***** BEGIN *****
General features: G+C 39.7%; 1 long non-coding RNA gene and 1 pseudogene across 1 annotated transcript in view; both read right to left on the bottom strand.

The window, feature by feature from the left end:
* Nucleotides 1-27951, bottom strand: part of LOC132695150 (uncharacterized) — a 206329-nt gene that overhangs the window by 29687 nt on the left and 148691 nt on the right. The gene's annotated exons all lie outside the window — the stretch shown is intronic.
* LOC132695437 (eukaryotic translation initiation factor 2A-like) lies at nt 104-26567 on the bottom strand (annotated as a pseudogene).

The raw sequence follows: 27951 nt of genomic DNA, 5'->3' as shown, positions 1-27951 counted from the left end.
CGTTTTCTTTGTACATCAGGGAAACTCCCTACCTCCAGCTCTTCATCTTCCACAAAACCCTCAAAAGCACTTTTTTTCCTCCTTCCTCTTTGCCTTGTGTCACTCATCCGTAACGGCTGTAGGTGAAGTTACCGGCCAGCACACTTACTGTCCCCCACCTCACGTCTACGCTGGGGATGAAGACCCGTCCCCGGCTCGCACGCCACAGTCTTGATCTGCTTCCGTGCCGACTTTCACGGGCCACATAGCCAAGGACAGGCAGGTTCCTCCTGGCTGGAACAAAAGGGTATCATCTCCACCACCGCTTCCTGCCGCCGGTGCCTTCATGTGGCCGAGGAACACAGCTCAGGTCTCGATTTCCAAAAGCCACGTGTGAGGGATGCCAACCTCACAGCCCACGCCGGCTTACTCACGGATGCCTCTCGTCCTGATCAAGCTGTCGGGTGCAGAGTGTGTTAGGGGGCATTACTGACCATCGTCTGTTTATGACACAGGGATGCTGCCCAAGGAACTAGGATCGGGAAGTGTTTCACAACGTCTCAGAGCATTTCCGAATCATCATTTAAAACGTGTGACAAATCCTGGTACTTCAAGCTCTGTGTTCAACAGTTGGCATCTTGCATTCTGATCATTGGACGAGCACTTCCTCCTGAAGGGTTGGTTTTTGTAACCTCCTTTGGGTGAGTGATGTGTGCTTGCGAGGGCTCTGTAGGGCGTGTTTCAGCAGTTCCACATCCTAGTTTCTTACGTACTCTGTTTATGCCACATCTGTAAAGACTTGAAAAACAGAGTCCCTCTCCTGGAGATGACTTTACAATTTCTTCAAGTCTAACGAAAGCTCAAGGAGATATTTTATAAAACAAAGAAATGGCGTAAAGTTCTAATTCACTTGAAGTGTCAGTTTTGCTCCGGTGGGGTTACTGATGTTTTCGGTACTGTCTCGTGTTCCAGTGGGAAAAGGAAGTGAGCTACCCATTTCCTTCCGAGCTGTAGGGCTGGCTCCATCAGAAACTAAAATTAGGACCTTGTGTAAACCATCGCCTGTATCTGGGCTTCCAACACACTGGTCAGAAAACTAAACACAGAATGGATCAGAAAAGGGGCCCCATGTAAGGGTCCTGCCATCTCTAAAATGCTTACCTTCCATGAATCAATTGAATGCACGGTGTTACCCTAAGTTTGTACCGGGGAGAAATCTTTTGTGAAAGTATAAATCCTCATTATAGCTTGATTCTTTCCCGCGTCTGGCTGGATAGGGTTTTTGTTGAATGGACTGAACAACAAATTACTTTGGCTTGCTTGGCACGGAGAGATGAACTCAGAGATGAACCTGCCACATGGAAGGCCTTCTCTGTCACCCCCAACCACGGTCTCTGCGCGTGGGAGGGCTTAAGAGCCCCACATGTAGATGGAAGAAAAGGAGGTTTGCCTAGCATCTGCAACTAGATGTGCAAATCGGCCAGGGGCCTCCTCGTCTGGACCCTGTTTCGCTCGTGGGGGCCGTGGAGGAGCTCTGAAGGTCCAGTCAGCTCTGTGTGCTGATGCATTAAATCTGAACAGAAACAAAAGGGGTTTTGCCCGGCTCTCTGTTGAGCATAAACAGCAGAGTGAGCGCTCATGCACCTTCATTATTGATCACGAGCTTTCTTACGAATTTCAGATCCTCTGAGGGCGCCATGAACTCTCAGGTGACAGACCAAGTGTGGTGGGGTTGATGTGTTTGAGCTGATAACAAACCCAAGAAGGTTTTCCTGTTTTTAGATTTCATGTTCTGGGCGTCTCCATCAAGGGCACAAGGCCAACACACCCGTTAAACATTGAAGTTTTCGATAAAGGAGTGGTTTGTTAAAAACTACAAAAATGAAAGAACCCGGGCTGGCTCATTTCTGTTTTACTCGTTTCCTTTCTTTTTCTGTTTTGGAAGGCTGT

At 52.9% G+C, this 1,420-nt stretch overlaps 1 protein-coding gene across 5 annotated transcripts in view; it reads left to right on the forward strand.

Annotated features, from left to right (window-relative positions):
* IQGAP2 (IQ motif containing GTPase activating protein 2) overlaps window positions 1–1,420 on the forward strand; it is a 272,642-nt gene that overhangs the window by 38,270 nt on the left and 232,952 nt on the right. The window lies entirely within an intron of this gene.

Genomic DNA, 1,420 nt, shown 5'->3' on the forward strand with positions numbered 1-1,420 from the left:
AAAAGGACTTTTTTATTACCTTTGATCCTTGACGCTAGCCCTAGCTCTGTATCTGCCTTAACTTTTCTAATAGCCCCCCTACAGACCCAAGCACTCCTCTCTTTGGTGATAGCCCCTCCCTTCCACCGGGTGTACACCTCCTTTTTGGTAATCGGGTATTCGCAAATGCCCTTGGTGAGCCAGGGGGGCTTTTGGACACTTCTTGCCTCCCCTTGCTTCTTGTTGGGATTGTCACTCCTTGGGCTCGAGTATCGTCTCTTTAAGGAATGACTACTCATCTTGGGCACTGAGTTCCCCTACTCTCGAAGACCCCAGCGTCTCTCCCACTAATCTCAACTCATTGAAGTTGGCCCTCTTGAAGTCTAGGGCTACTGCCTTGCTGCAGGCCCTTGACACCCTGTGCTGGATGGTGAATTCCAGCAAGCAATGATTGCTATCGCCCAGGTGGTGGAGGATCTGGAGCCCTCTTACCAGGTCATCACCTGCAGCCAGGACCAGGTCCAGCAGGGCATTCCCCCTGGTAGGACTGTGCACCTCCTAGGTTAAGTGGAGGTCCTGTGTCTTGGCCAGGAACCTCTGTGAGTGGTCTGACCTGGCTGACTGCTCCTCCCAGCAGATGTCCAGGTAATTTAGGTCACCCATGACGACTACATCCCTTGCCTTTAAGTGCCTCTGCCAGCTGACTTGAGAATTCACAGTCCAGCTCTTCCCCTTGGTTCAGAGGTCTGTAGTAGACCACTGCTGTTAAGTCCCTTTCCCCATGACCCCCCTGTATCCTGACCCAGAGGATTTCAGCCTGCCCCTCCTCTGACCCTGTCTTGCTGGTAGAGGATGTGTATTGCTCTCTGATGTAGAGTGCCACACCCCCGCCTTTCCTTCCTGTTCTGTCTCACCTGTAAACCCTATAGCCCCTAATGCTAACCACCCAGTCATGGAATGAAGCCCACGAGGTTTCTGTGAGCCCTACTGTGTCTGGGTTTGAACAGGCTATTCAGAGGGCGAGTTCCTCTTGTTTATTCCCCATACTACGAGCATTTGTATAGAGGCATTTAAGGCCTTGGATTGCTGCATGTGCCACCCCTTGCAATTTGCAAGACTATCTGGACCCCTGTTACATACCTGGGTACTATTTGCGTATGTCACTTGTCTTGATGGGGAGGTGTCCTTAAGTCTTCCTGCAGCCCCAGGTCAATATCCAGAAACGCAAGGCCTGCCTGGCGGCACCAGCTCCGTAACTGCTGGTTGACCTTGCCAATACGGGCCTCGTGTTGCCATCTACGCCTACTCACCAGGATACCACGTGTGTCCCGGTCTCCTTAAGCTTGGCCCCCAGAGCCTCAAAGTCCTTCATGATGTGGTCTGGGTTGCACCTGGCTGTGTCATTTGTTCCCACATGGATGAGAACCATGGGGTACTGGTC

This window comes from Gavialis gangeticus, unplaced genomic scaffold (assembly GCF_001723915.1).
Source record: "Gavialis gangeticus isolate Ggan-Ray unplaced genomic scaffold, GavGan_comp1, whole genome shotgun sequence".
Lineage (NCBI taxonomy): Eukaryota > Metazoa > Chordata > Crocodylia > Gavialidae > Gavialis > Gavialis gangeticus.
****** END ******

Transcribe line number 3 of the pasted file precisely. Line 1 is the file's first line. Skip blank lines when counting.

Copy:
* Nucleotides 1-27951, bottom strand: part of LOC132695150 (uncharacterized) — a 206329-nt gene that overhangs the window by 29687 nt on the left and 148691 nt on the right. The gene's annotated exons all lie outside the window — the stretch shown is intronic.